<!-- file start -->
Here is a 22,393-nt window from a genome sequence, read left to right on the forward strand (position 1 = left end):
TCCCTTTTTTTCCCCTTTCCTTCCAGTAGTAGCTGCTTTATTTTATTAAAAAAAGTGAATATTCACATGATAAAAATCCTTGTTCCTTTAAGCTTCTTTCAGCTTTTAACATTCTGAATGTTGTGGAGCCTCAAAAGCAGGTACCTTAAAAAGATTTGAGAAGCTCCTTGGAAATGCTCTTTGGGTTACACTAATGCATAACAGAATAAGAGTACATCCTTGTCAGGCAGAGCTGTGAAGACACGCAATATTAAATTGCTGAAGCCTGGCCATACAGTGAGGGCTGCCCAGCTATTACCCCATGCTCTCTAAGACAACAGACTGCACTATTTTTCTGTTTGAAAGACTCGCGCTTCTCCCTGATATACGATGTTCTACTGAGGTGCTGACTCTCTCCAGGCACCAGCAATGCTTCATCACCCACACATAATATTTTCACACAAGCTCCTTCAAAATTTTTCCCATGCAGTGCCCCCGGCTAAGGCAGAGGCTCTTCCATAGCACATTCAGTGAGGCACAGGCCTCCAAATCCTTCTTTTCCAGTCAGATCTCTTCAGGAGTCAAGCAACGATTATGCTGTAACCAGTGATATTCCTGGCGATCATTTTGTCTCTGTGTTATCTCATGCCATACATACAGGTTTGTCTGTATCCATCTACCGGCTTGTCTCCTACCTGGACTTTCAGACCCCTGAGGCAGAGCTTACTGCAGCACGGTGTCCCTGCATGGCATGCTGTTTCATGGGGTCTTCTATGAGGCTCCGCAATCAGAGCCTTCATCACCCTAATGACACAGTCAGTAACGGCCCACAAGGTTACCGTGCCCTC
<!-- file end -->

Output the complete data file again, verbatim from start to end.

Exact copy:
Here is a 22,393-nt window from a genome sequence, read left to right on the forward strand (position 1 = left end):
TCCCTTTTTTTCCCCTTTCCTTCCAGTAGTAGCTGCTTTATTTTATTAAAAAAAGTGAATATTCACATGATAAAAATCCTTGTTCCTTTAAGCTTCTTTCAGCTTTTAACATTCTGAATGTTGTGGAGCCTCAAAAGCAGGTACCTTAAAAAGATTTGAGAAGCTCCTTGGAAATGCTCTTTGGGTTACACTAATGCATAACAGAATAAGAGTACATCCTTGTCAGGCAGAGCTGTGAAGACACGCAATATTAAATTGCTGAAGCCTGGCCATACAGTGAGGGCTGCCCAGCTATTACCCCATGCTCTCTAAGACAACAGACTGCACTATTTTTCTGTTTGAAAGACTCGCGCTTCTCCCTGATATACGATGTTCTACTGAGGTGCTGACTCTCTCCAGGCACCAGCAATGCTTCATCACCCACACATAATATTTTCACACAAGCTCCTTCAAAATTTTTCCCATGCAGTGCCCCCGGCTAAGGCAGAGGCTCTTCCATAGCACATTCAGTGAGGCACAGGCCTCCAAATCCTTCTTTTCCAGTCAGATCTCTTCAGGAGTCAAGCAACGATTATGCTGTAACCAGTGATATTCCTGGCGATCATTTTGTCTCTGTGTTATCTCATGCCATACATACAGGTTTGTCTGTATCCATCTACCGGCTTGTCTCCTACCTGGACTTTCAGACCCCTGAGGCAGAGCTTACTGCAGCACGGTGTCCCTGCATGGCATGCTGTTTCATGGGGTCTTCTATGAGGCTCCGCAATCAGAGCCTTCATCACCCTAATGACACAGTCAGTAACGGCCCACAAGGTTACCGTGCCCTC